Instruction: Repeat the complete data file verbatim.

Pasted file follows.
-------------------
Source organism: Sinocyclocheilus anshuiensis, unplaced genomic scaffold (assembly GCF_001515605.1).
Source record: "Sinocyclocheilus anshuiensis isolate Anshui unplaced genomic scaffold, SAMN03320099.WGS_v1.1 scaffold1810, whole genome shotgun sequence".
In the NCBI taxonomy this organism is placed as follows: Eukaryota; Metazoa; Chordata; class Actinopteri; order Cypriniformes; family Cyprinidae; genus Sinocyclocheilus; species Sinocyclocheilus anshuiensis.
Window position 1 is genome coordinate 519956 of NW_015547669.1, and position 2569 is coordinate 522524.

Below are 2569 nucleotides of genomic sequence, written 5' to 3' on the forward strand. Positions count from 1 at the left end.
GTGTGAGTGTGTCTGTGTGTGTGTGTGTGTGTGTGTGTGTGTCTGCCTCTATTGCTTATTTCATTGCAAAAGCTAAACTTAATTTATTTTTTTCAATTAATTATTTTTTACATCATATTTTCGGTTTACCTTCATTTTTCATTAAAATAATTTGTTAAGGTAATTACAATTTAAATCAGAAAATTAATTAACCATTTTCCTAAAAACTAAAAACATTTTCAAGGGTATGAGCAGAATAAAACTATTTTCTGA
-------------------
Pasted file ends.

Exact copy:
Source organism: Sinocyclocheilus anshuiensis, unplaced genomic scaffold (assembly GCF_001515605.1).
Source record: "Sinocyclocheilus anshuiensis isolate Anshui unplaced genomic scaffold, SAMN03320099.WGS_v1.1 scaffold1810, whole genome shotgun sequence".
In the NCBI taxonomy this organism is placed as follows: Eukaryota; Metazoa; Chordata; class Actinopteri; order Cypriniformes; family Cyprinidae; genus Sinocyclocheilus; species Sinocyclocheilus anshuiensis.
Window position 1 is genome coordinate 519956 of NW_015547669.1, and position 2569 is coordinate 522524.

Below are 2569 nucleotides of genomic sequence, written 5' to 3' on the forward strand. Positions count from 1 at the left end.
GTGTGAGTGTGTCTGTGTGTGTGTGTGTGTGTGTGTGTGTGTCTGCCTCTATTGCTTATTTCATTGCAAAAGCTAAACTTAATTTATTTTTTTCAATTAATTATTTTTTACATCATATTTTCGGTTTACCTTCATTTTTCATTAAAATAATTTGTTAAGGTAATTACAATTTAAATCAGAAAATTAATTAACCATTTTCCTAAAAACTAAAAACATTTTCAAGGGTATGAGCAGAATAAAACTATTTTCTGA